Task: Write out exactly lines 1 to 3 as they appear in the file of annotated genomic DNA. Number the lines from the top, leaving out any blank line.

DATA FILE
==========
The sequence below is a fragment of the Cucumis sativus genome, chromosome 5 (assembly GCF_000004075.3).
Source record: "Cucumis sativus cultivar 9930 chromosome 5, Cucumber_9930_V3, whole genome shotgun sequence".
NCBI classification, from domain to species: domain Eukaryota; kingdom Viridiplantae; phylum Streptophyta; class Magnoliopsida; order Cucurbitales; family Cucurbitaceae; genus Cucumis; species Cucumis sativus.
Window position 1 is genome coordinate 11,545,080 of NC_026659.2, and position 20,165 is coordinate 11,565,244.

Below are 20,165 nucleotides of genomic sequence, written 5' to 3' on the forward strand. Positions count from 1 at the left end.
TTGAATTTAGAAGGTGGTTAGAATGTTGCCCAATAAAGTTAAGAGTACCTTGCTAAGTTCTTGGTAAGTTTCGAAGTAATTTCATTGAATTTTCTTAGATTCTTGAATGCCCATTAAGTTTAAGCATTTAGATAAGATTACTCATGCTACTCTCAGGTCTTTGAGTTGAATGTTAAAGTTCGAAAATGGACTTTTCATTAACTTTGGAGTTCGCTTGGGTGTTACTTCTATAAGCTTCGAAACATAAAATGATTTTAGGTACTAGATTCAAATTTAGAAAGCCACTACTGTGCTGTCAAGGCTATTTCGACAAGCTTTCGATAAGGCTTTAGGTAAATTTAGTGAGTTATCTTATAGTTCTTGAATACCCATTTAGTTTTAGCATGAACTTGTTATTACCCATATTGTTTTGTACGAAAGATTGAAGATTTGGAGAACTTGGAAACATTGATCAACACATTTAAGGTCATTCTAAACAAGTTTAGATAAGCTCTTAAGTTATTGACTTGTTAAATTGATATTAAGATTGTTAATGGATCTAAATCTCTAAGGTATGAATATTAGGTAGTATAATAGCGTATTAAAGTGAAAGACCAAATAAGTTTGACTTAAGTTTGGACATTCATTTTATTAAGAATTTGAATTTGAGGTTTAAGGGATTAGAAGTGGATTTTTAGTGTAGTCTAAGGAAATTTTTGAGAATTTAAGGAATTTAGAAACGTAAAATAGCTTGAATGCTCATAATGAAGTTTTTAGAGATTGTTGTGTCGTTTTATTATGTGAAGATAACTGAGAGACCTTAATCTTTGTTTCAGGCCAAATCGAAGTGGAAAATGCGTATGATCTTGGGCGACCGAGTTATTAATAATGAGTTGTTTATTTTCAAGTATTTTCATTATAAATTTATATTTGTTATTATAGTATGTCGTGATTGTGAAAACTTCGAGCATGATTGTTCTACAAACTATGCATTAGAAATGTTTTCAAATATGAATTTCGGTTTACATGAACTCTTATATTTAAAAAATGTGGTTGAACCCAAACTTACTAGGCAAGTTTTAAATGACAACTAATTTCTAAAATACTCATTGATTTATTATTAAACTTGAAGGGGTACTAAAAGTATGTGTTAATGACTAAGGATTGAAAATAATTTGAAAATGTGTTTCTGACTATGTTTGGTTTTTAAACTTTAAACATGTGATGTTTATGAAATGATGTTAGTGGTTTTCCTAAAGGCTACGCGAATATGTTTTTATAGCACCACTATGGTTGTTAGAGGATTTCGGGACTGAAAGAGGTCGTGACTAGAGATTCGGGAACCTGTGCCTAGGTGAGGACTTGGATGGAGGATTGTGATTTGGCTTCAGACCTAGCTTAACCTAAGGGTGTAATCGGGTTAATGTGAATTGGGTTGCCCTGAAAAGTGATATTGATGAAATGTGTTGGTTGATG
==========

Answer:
The sequence below is a fragment of the Cucumis sativus genome, chromosome 5 (assembly GCF_000004075.3).
Source record: "Cucumis sativus cultivar 9930 chromosome 5, Cucumber_9930_V3, whole genome shotgun sequence".
NCBI classification, from domain to species: domain Eukaryota; kingdom Viridiplantae; phylum Streptophyta; class Magnoliopsida; order Cucurbitales; family Cucurbitaceae; genus Cucumis; species Cucumis sativus.